I am often amazed by the connections we make in our lives—both personally and professionally. Here’s one of my connections.

Some of the vintage textiles and garments the designer used for inspiration.

One of our contributors in the 3rd edition of PieceWork’s Knitting Traditions is London-based knitwear designer Jennie Atkinson. Jennie traced the development of the project leaflet in her “Unraveling the Knitting Pattern.” It’s a perfect snapshot of knitters, knitting, and yarn companies in England at the turn of the twentieth century.

While we were in the process of getting that edition of Knitting Traditions together, we received the list from Interweave’s book department with books that we would publish in early 2012. Bingo! Jennie Atkinson’s new book, A Handknit Romance: 22 Vintage Designs with Lovely Details, is on the list. Oh my, I have fallen in love with A Handknit Romance!

In true PieceWork fashion, “the colors and textures” and the “style, details, and delicacy” of vintage pieces inspired each of Jennie’s garments and accessories in the book. And throughout, she encourages “knitters to use the creative finishes shown on the clothing and accessories of past eras.”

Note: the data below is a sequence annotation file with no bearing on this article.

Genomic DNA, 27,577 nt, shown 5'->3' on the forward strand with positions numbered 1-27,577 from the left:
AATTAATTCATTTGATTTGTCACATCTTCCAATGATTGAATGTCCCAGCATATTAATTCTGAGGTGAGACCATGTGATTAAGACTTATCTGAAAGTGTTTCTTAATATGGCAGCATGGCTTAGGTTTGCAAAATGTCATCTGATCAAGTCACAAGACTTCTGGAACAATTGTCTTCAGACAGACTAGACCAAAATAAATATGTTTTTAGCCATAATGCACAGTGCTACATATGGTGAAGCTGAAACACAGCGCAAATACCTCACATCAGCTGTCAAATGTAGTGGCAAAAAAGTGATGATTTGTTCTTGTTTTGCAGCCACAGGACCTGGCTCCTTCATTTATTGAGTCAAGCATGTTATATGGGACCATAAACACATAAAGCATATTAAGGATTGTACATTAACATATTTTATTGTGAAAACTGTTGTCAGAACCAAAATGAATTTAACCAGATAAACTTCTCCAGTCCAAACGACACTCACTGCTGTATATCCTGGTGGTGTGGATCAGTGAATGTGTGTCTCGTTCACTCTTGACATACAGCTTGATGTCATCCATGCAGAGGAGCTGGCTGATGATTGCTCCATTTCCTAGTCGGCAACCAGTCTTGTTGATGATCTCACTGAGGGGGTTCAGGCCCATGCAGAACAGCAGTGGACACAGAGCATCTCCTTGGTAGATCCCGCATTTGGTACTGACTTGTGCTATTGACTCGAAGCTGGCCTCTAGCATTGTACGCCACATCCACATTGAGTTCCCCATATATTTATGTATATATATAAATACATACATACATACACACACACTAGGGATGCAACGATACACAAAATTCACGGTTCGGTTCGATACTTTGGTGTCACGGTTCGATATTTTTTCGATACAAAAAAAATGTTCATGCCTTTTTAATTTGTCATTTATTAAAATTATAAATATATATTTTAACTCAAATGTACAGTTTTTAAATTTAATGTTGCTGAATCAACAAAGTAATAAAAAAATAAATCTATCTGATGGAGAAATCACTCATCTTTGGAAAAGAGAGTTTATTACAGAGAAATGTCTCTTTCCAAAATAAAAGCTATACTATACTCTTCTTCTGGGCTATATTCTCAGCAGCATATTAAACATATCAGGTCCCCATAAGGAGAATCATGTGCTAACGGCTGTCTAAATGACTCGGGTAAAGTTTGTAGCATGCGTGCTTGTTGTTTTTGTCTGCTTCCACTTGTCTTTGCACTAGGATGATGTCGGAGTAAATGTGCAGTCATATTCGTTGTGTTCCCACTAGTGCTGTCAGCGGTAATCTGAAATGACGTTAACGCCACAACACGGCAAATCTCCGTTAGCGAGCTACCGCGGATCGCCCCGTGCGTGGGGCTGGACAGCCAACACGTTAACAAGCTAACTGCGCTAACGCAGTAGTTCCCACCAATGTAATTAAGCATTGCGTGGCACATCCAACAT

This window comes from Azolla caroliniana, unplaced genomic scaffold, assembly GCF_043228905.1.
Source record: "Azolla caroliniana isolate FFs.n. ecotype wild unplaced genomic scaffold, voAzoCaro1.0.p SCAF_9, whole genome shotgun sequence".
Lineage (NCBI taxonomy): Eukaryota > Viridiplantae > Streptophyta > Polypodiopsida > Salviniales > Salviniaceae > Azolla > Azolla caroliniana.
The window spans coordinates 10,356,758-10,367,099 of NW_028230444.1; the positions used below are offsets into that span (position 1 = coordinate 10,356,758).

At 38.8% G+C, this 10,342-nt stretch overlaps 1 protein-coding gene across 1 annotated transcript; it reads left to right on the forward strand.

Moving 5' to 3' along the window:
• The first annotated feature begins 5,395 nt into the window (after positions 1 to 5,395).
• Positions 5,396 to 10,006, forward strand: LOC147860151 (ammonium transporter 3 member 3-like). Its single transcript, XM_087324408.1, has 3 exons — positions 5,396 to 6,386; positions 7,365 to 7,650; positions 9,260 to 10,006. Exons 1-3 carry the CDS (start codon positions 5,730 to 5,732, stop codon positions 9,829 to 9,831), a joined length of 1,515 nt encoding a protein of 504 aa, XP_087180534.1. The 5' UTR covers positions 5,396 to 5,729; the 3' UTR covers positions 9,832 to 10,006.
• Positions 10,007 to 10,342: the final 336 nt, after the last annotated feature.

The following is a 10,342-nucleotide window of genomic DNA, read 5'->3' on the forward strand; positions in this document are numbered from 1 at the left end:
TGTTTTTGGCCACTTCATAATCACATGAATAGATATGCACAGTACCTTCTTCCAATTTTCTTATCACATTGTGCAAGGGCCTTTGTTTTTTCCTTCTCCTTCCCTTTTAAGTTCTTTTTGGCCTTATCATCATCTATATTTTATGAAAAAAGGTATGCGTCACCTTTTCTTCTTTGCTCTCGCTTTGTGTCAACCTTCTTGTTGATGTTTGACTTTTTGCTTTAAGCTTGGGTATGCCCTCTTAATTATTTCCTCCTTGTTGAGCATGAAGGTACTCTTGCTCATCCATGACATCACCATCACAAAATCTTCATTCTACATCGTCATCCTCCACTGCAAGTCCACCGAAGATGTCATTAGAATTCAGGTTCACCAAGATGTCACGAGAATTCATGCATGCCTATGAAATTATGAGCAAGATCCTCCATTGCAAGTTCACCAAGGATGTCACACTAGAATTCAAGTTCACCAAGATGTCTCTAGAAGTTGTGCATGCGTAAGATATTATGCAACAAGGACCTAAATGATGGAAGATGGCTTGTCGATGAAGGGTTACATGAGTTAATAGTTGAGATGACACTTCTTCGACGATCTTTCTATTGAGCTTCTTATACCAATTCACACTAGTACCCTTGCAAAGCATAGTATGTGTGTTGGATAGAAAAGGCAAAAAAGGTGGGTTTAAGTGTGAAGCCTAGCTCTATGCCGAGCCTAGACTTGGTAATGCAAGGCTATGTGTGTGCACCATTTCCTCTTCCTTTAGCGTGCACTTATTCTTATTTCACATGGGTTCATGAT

The Openwork Gloves with the delicate rose-lace motif.
The captivating and elegant Sailor-Collar Blouse.

All of the stunning projects—a jacket, skirt, camisoles, bags and a purse, a cardigan, stockings, a shrug, dresses, blouses, mittens, a scarf, and gloves—are knitted with fine yarns that “allows for far more detail.”

I absolutely adore each of the 22 projects, but the following two have moved to the top of my “must have” list.

The Sailor-Collar Blouse, inspired by garments from the 1930s and constructed with a variety of lace stitches, is delicate and oh so elegant. This is definitely something that can be paired with a long skirt for formal occasions or jeans for a casual look with amazing style.

The gloves with the rose-lace motif on the back of the hand (Openwork Gloves) will absolutely make you ignore the cold! They “look back to the 1940s and 1950s, when no elegant winter outfit was complete without coordinating accessories.”

If you love to knit, you’re going to love this book. And the stunning photography is just icing on the cake!